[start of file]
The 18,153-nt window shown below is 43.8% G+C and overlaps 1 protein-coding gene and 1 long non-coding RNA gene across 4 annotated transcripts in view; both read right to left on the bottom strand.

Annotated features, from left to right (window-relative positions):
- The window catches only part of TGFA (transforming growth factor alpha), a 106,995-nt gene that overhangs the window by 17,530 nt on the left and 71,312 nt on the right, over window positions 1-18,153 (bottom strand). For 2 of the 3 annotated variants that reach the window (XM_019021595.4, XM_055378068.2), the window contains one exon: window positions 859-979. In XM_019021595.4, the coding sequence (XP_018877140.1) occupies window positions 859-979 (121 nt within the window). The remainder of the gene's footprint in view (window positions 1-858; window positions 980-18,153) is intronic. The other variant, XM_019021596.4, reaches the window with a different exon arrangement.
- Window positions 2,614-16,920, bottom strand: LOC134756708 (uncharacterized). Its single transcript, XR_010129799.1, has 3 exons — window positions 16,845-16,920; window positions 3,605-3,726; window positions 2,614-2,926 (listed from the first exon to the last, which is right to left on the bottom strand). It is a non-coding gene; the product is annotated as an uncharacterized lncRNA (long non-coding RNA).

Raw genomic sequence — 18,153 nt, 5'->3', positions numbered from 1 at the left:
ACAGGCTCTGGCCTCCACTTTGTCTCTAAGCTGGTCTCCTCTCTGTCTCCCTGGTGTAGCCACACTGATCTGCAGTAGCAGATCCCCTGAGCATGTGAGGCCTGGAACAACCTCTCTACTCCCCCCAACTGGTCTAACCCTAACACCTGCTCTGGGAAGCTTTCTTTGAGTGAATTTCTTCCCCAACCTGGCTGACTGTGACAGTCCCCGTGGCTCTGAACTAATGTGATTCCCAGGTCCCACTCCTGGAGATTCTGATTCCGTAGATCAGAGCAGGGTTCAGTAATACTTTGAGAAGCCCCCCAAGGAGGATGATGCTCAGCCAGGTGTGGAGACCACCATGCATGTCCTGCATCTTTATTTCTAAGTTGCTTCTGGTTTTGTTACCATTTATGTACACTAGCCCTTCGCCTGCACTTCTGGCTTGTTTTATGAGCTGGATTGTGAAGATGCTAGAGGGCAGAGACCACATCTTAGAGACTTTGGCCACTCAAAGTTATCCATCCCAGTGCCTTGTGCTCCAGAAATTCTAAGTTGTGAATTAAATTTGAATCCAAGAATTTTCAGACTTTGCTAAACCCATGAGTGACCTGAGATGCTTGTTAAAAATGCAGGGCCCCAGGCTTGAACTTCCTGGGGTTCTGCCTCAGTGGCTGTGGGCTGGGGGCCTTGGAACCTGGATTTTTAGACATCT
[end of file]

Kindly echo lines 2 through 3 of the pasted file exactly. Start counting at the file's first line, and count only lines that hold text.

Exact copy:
Annotated features, from left to right (window-relative positions):
- The window catches only part of TGFA (transforming growth factor alpha), a 106,995-nt gene that overhangs the window by 17,530 nt on the left and 71,312 nt on the right, over window positions 1-18,153 (bottom strand). For 2 of the 3 annotated variants that reach the window (XM_019021595.4, XM_055378068.2), the window contains one exon: window positions 859-979. In XM_019021595.4, the coding sequence (XP_018877140.1) occupies window positions 859-979 (121 nt within the window). The remainder of the gene's footprint in view (window positions 1-858; window positions 980-18,153) is intronic. The other variant, XM_019021596.4, reaches the window with a different exon arrangement.